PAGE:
I have a great coach, Jan, who has been a fitness professional for a long time. She’s run marathons, triathlons, coached, worked in gyms. You name it. She knows her stuff. And as we Skyped right before my half marathon and she gave me advice, she added one thing before we hung up:
“And hey, have fun with it.”
Those words proved the best piece of advice I received from anyone. Better than how to start, when to fuel, any of it. As I began, I told myself “I’m running a half marathon.” And I repeated that, with awe, as I ran. All those smiling pictures of me are because I had fun with it. And it’s with that in mind that I offer advice few would expect to hear from me. If you can’t have fun running, then don’t run.
Running looks cool from afar. We see people run marathons and half marathons—even 5Ks—and we want to do that cool thing. But there’s more to it and you need to consider the more before you decide this is what you want.
Running is a serious commitment. It will eat up your time, and even more money than it seems it could as you get into more miles or run in varying climates. Running, real running, doesn’t have to be fast but it does have to be regular. After a couple weeks you begin to lose gains you have made. You can’t run here and there and maintain your running fitness levels.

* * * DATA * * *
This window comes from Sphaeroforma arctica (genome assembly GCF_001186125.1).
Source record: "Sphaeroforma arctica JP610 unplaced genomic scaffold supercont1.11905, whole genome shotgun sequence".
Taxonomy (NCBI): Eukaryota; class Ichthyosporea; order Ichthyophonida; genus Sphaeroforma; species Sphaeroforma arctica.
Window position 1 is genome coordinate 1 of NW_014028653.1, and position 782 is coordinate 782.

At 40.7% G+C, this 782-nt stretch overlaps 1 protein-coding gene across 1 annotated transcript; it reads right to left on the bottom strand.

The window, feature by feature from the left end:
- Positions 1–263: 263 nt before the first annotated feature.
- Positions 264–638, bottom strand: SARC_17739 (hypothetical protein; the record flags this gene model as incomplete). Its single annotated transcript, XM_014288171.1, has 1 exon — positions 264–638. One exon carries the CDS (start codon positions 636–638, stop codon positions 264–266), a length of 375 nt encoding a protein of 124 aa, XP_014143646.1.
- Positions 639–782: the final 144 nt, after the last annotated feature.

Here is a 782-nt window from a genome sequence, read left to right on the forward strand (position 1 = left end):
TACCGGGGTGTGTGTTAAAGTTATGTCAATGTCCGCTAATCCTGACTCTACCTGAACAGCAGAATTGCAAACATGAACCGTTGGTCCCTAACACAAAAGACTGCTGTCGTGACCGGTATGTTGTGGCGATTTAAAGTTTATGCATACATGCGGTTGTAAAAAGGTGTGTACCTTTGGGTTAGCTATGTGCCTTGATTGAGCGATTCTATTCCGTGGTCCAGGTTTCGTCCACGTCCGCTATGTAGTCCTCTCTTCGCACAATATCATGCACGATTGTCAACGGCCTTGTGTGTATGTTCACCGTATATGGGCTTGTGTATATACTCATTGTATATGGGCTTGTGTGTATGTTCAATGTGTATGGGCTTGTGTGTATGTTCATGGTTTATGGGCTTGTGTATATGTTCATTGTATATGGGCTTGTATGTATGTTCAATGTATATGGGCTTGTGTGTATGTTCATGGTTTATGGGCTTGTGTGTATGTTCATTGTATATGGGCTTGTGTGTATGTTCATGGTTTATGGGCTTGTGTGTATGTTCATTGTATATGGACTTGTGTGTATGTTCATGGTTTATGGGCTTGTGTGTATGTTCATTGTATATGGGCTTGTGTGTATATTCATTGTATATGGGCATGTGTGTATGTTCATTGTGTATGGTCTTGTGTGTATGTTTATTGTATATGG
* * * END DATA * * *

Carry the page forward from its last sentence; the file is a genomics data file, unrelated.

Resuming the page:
This morning I was reading a running message board I read regularly. Some of the same people on there often lamenting this and that about running, always with dread. The dreaded 10 –miler, the fear of the next race, the constant questioning. And I want to say “Why are you running if you hate it that much?” Running isn’t a sport for you if you need to be told how good you are all the time. Running isn’t a sport for you if you need it to come easy all the time. Running isn’t a sport for you if you won’t commit to it and respect the run. Training a body to run multiple sustained miles is a big deal. The reward isn’t in other people affirming you did a good job (though we all like that and it's fun, but mostly that comes after a race, not on a daily run--no one gave me heaps of praise for getting up when it was dark and running 4.65 miles this morning when I was sleepy. I did that because I love the sport more than I do sleep).
The reward is in running multiple sustained miles. You must have intrinsic motivation.
I am in the hardest running season since I returned to the sport—while the heat has become a bit better for me, it’s no secret I am leaving town sooner than expected partially because of the heat (though there are certain very practical reasons as well). But even now, even today, I like running. I don’t like heat, or crazy cold, or whatever uncontrollable circumstances may be there, but running makes me happy. Not once have I finished a run and regretted it. Not when I was tired or sick or hot or cold. I never came home and said “I wish I hadn’t run.”
If you hate it, don’t do it.